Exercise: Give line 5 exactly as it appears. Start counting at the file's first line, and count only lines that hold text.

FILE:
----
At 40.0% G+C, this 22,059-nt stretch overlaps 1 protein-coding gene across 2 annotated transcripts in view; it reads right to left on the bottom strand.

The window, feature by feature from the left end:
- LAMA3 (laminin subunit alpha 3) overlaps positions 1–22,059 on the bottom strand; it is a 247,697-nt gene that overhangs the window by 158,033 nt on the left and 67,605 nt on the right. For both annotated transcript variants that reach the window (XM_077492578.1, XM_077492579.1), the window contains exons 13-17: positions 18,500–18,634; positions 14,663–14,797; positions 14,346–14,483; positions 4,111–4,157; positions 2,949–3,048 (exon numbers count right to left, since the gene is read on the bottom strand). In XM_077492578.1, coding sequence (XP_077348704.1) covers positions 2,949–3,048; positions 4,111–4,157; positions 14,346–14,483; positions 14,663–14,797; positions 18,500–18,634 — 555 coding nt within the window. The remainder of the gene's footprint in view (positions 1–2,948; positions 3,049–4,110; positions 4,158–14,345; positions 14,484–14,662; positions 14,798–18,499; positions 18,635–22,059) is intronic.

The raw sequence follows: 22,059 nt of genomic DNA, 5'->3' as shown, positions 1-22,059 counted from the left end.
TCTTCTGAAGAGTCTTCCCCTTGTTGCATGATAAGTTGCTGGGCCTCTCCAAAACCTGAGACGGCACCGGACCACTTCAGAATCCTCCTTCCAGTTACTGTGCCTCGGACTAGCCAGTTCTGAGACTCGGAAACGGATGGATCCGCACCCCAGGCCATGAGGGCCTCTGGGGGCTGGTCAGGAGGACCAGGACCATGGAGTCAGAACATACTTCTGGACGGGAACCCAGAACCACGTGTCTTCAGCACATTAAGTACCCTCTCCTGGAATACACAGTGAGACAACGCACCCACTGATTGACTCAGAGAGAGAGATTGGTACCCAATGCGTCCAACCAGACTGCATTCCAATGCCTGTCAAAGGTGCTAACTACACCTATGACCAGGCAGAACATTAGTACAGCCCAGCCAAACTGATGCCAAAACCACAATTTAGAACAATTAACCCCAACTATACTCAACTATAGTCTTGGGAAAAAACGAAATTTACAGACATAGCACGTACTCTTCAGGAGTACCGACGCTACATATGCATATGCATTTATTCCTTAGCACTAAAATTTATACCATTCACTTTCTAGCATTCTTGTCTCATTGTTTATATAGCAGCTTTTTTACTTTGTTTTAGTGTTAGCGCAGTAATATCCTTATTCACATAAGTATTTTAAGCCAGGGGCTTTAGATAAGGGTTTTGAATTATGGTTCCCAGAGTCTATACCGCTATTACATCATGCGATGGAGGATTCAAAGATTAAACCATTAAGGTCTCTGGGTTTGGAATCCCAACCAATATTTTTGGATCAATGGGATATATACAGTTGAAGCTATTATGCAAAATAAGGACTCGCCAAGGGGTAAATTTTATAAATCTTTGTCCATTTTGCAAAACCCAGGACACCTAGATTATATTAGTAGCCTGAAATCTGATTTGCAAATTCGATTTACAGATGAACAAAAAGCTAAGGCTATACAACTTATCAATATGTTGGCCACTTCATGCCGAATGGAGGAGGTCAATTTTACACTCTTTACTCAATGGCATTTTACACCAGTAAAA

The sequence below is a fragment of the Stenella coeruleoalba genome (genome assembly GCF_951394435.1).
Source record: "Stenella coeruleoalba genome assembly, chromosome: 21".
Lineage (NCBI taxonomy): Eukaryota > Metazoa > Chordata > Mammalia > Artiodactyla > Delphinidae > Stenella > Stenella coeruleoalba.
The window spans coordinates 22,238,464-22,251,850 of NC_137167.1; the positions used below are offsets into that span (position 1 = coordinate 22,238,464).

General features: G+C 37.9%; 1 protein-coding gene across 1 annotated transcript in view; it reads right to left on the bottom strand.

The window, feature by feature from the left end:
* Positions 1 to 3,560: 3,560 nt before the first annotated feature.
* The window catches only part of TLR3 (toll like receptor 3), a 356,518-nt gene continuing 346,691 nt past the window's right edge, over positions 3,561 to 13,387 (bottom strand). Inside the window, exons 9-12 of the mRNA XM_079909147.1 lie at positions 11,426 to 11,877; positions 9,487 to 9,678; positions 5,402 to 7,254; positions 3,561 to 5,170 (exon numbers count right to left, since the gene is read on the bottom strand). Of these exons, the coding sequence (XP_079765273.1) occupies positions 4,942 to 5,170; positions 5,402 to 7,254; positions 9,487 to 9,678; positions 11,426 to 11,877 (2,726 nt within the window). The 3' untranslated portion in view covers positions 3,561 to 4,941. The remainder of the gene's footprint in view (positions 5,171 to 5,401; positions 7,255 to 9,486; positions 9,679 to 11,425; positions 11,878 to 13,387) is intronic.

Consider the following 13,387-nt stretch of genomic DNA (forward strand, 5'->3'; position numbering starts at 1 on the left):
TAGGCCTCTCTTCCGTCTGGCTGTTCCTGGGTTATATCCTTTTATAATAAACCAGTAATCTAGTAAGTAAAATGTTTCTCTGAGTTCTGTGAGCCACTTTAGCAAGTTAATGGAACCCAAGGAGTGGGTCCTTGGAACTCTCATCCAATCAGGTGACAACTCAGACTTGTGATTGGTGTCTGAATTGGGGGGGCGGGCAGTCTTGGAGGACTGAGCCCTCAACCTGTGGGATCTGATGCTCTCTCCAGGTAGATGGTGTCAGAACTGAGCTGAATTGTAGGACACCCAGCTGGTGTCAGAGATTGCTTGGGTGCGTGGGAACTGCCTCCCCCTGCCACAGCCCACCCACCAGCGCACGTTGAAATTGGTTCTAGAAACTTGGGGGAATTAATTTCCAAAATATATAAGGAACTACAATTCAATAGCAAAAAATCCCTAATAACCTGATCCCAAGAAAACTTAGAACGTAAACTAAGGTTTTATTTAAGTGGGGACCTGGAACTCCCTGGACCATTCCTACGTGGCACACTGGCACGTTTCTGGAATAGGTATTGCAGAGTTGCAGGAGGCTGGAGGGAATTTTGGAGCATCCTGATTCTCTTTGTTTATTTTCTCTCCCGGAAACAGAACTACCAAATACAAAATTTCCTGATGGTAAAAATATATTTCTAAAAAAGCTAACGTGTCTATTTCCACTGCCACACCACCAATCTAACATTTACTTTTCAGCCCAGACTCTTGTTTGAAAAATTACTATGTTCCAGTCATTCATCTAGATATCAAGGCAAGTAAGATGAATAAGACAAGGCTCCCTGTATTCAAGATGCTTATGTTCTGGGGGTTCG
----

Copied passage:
TCTTCTGAAGAGTCTTCCCCTTGTTGCATGATAAGTTGCTGGGCCTCTCCAAAACCTGAGACGGCACCGGACCACTTCAGAATCCTCCTTCCAGTTACTGTGCCTCGGACTAGCCAGTTCTGAGACTCGGAAACGGATGGATCCGCACCCCAGGCCATGAGGGCCTCTGGGGGCTGGTCAGGAGGACCAGGACCATGGAGTCAGAACATACTTCTGGACGGGAACCCAGAACCACGTGTCTTCAGCACATTAAGTACCCTCTCCTGGAATACACAGTGAGACAACGCACCCACTGATTGACTCAGAGAGAGAGATTGGTACCCAATGCGTCCAACCAGACTGCATTCCAATGCCTGTCAAAGGTGCTAACTACACCTATGACCAGGCAGAACATTAGTACAGCCCAGCCAAACTGATGCCAAAACCACAATTTAGAACAATTAACCCCAACTATACTCAACTATAGTCTTGGGAAAAAACGAAATTTACAGACATAGCACGTACTCTTCAGGAGTACCGACGCTACATATGCATATGCATTTATTCCTTAGCACTAAAATTTATACCATTCACTTTCTAGCATTCTTGTCTCATTGTTTATATAGCAGCTTTTTTACTTTGTTTTAGTGTTAGCGCAGTAATATCCTTATTCACATAAGTATTTTAAGCCAGGGGCTTTAGATAAGGGTTTTGAATTATGGTTCCCAGAGTCTATACCGCTATTACATCATGCGATGGAGGATTCAAAGATTAAACCATTAAGGTCTCTGGGTTTGGAATCCCAACCAATATTTTTGGATCAATGGGATATATACAGTTGAAGCTATTATGCAAAATAAGGACTCGCCAAGGGGTAAATTTTATAAATCTTTGTCCATTTTGCAAAACCCAGGACACCTAGATTATATTAGTAGCCTGAAATCTGATTTGCAAATTCGATTTACAGATGAACAAAAAGCTAAGGCTATACAACTTATCAATATGTTGGCCACTTCATGCCGAATGGAGGAGGTCAATTTTACACTCTTTACTCAATGGCATTTTACACCAGTAAAA